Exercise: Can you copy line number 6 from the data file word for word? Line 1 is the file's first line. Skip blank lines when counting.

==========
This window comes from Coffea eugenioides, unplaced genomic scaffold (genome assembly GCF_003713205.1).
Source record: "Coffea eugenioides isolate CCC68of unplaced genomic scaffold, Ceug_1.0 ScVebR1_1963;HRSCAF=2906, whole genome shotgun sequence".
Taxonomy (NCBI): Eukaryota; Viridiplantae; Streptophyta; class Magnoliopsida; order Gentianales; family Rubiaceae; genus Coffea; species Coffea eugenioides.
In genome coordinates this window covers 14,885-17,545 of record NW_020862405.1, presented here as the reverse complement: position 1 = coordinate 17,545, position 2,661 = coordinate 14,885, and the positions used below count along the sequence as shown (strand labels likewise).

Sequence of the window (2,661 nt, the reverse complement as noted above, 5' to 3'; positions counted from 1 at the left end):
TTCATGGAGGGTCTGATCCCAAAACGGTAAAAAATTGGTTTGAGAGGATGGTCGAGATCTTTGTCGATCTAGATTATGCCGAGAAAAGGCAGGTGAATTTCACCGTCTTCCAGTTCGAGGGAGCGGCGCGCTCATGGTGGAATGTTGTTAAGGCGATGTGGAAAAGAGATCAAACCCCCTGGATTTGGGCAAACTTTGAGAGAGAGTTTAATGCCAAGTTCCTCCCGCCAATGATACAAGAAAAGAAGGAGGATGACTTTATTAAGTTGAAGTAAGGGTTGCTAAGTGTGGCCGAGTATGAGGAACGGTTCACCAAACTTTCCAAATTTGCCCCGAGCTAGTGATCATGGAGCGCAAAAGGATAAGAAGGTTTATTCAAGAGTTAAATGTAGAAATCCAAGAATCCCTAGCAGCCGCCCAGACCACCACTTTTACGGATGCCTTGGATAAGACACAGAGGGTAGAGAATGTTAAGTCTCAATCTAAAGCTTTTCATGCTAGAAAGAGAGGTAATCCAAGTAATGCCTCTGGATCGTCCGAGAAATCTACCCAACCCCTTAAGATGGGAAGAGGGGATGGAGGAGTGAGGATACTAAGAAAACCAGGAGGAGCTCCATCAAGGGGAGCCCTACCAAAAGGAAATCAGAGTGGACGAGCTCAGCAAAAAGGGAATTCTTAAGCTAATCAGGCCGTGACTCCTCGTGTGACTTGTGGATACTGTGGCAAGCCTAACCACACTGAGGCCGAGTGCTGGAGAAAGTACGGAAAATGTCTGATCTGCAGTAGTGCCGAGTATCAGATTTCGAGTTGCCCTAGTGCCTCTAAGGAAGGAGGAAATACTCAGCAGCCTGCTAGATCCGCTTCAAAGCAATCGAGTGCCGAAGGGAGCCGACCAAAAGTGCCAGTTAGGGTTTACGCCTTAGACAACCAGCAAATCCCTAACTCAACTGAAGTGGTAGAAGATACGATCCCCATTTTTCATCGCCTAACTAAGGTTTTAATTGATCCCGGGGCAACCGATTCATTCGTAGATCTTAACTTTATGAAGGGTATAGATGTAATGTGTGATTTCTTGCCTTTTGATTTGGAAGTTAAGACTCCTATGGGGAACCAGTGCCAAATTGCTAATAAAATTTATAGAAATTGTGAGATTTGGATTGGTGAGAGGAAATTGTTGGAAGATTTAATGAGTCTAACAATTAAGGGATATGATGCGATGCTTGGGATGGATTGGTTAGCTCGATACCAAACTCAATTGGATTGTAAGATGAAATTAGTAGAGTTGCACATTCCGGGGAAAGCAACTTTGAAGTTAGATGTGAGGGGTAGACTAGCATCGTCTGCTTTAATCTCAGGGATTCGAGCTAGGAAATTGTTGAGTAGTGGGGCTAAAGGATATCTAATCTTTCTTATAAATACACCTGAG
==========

TTCATGGAGGGTCTGATCCCAAAACGGTAAAAAATTGGTTTGAGAGGATGGTCGAGATCTTTGTCGATCTAGATTATGCCGAGAAAAGGCAGGTGAATTTCACCGTCTTCCAGTTCGAGGGAGCGGCGCGCTCATGGTGGAATGTTGTTAAGGCGATGTGGAAAAGAGATCAAACCCCCTGGATTTGGGCAAACTTTGAGAGAGAGTTTAATGCCAAGTTCCTCCCGCCAATGATACAAGAAAAGAAGGAGGATGACTTTATTAAGTTGAAGTAAGGGTTGCTAAGTGTGGCCGAGTATGAGGAACGGTTCACCAAACTTTCCAAATTTGCCCCGAGCTAGTGATCATGGAGCGCAAAAGGATAAGAAGGTTTATTCAAGAGTTAAATGTAGAAATCCAAGAATCCCTAGCAGCCGCCCAGACCACCACTTTTACGGATGCCTTGGATAAGACACAGAGGGTAGAGAATGTTAAGTCTCAATCTAAAGCTTTTCATGCTAGAAAGAGAGGTAATCCAAGTAATGCCTCTGGATCGTCCGAGAAATCTACCCAACCCCTTAAGATGGGAAGAGGGGATGGAGGAGTGAGGATACTAAGAAAACCAGGAGGAGCTCCATCAAGGGGAGCCCTACCAAAAGGAAATCAGAGTGGACGAGCTCAGCAAAAAGGGAATTCTTAAGCTAATCAGGCCGTGACTCCTCGTGTGACTTGTGGATACTGTGGCAAGCCTAACCACACTGAGGCCGAGTGCTGGAGAAAGTACGGAAAATGTCTGATCTGCAGTAGTGCCGAGTATCAGATTTCGAGTTGCCCTAGTGCCTCTAAGGAAGGAGGAAATACTCAGCAGCCTGCTAGATCCGCTTCAAAGCAATCGAGTGCCGAAGGGAGCCGACCAAAAGTGCCAGTTAGGGTTTACGCCTTAGACAACCAGCAAATCCCTAACTCAACTGAAGTGGTAGAAGATACGATCCCCATTTTTCATCGCCTAACTAAGGTTTTAATTGATCCCGGGGCAACCGATTCATTCGTAGATCTTAACTTTATGAAGGGTATAGATGTAATGTGTGATTTCTTGCCTTTTGATTTGGAAGTTAAGACTCCTATGGGGAACCAGTGCCAAATTGCTAATAAAATTTATAGAAATTGTGAGATTTGGATTGGTGAGAGGAAATTGTTGGAAGATTTAATGAGTCTAACAATTAAGGGATATGATGCGATGCTTGGGATGGATTGGTTAGCTCGATACCAAACTCAATTGGATTGTAAGATGAAATTAGTAGAGTTGCACATTCCGGGGAAAGCAACTTTGAAGTTAGATGTGAGGGGTAGACTAGCATCGTCTGCTTTAATCTCAGGGATTCGAGCTAGGAAATTGTTGAGTAGTGGGGCTAAAGGATATCTAATCTTTCTTATAAATACACCTGAG